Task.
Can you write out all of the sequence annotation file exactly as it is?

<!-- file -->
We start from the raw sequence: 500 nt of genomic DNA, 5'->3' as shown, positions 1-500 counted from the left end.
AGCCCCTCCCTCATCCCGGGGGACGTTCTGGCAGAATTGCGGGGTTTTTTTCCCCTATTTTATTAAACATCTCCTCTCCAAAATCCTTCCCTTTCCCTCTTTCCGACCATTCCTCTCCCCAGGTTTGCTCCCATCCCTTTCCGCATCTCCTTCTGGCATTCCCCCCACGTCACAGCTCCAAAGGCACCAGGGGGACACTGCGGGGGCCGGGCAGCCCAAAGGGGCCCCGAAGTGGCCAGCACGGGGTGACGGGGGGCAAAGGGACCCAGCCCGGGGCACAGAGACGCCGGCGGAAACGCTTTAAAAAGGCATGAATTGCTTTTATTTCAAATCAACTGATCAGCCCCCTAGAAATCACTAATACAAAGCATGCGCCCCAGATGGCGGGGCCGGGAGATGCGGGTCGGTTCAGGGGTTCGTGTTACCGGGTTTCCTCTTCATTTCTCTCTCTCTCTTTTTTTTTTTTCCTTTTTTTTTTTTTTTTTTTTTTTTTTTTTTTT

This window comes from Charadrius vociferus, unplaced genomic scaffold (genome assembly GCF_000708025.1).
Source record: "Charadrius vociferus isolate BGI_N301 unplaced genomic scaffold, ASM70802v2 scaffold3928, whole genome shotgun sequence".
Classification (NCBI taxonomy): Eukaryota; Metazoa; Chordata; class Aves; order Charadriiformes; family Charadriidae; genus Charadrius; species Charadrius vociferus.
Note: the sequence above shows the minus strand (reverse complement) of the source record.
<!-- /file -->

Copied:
We start from the raw sequence: 500 nt of genomic DNA, 5'->3' as shown, positions 1-500 counted from the left end.
AGCCCCTCCCTCATCCCGGGGGACGTTCTGGCAGAATTGCGGGGTTTTTTTCCCCTATTTTATTAAACATCTCCTCTCCAAAATCCTTCCCTTTCCCTCTTTCCGACCATTCCTCTCCCCAGGTTTGCTCCCATCCCTTTCCGCATCTCCTTCTGGCATTCCCCCCACGTCACAGCTCCAAAGGCACCAGGGGGACACTGCGGGGGCCGGGCAGCCCAAAGGGGCCCCGAAGTGGCCAGCACGGGGTGACGGGGGGCAAAGGGACCCAGCCCGGGGCACAGAGACGCCGGCGGAAACGCTTTAAAAAGGCATGAATTGCTTTTATTTCAAATCAACTGATCAGCCCCCTAGAAATCACTAATACAAAGCATGCGCCCCAGATGGCGGGGCCGGGAGATGCGGGTCGGTTCAGGGGTTCGTGTTACCGGGTTTCCTCTTCATTTCTCTCTCTCTCTTTTTTTTTTTTCCTTTTTTTTTTTTTTTTTTTTTTTTTTTTTTTT

This window comes from Charadrius vociferus, unplaced genomic scaffold (genome assembly GCF_000708025.1).
Source record: "Charadrius vociferus isolate BGI_N301 unplaced genomic scaffold, ASM70802v2 scaffold3928, whole genome shotgun sequence".
Classification (NCBI taxonomy): Eukaryota; Metazoa; Chordata; class Aves; order Charadriiformes; family Charadriidae; genus Charadrius; species Charadrius vociferus.
Note: the sequence above shows the minus strand (reverse complement) of the source record.